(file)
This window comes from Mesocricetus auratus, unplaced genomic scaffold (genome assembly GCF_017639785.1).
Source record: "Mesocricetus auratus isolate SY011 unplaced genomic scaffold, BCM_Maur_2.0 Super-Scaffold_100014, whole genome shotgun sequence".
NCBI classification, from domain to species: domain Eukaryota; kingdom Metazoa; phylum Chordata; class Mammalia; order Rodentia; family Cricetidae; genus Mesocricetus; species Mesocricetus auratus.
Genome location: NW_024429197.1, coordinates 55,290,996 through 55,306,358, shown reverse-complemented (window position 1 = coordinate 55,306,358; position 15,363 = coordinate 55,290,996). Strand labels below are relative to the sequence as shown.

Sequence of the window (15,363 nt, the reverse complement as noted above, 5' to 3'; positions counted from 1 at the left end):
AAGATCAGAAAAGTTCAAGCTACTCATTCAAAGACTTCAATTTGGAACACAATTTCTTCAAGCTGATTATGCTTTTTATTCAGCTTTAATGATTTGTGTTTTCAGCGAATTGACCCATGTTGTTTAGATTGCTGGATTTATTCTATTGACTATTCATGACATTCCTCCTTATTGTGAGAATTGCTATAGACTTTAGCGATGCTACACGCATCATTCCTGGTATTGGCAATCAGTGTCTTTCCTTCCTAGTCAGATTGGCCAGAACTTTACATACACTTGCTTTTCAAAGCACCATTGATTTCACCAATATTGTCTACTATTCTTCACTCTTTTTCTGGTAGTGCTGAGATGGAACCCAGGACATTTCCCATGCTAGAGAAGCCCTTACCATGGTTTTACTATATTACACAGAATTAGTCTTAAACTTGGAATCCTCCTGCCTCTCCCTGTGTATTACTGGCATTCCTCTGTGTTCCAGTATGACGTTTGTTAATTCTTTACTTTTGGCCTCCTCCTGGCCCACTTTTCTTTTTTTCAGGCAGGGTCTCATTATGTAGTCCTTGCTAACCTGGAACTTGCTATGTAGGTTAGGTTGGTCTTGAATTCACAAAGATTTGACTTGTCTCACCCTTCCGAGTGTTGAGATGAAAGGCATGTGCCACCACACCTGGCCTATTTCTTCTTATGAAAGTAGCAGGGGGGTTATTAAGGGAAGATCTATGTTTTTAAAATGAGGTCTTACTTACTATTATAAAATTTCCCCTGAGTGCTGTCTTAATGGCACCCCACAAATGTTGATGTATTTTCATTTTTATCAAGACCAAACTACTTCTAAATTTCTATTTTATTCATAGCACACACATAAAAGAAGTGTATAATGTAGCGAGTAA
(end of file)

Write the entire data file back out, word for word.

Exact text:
This window comes from Mesocricetus auratus, unplaced genomic scaffold (genome assembly GCF_017639785.1).
Source record: "Mesocricetus auratus isolate SY011 unplaced genomic scaffold, BCM_Maur_2.0 Super-Scaffold_100014, whole genome shotgun sequence".
NCBI classification, from domain to species: domain Eukaryota; kingdom Metazoa; phylum Chordata; class Mammalia; order Rodentia; family Cricetidae; genus Mesocricetus; species Mesocricetus auratus.
Genome location: NW_024429197.1, coordinates 55,290,996 through 55,306,358, shown reverse-complemented (window position 1 = coordinate 55,306,358; position 15,363 = coordinate 55,290,996). Strand labels below are relative to the sequence as shown.

Sequence of the window (15,363 nt, the reverse complement as noted above, 5' to 3'; positions counted from 1 at the left end):
AAGATCAGAAAAGTTCAAGCTACTCATTCAAAGACTTCAATTTGGAACACAATTTCTTCAAGCTGATTATGCTTTTTATTCAGCTTTAATGATTTGTGTTTTCAGCGAATTGACCCATGTTGTTTAGATTGCTGGATTTATTCTATTGACTATTCATGACATTCCTCCTTATTGTGAGAATTGCTATAGACTTTAGCGATGCTACACGCATCATTCCTGGTATTGGCAATCAGTGTCTTTCCTTCCTAGTCAGATTGGCCAGAACTTTACATACACTTGCTTTTCAAAGCACCATTGATTTCACCAATATTGTCTACTATTCTTCACTCTTTTTCTGGTAGTGCTGAGATGGAACCCAGGACATTTCCCATGCTAGAGAAGCCCTTACCATGGTTTTACTATATTACACAGAATTAGTCTTAAACTTGGAATCCTCCTGCCTCTCCCTGTGTATTACTGGCATTCCTCTGTGTTCCAGTATGACGTTTGTTAATTCTTTACTTTTGGCCTCCTCCTGGCCCACTTTTCTTTTTTTCAGGCAGGGTCTCATTATGTAGTCCTTGCTAACCTGGAACTTGCTATGTAGGTTAGGTTGGTCTTGAATTCACAAAGATTTGACTTGTCTCACCCTTCCGAGTGTTGAGATGAAAGGCATGTGCCACCACACCTGGCCTATTTCTTCTTATGAAAGTAGCAGGGGGGTTATTAAGGGAAGATCTATGTTTTTAAAATGAGGTCTTACTTACTATTATAAAATTTCCCCTGAGTGCTGTCTTAATGGCACCCCACAAATGTTGATGTATTTTCATTTTTATCAAGACCAAACTACTTCTAAATTTCTATTTTATTCATAGCACACACATAAAAGAAGTGTATAATGTAGCGAGTAA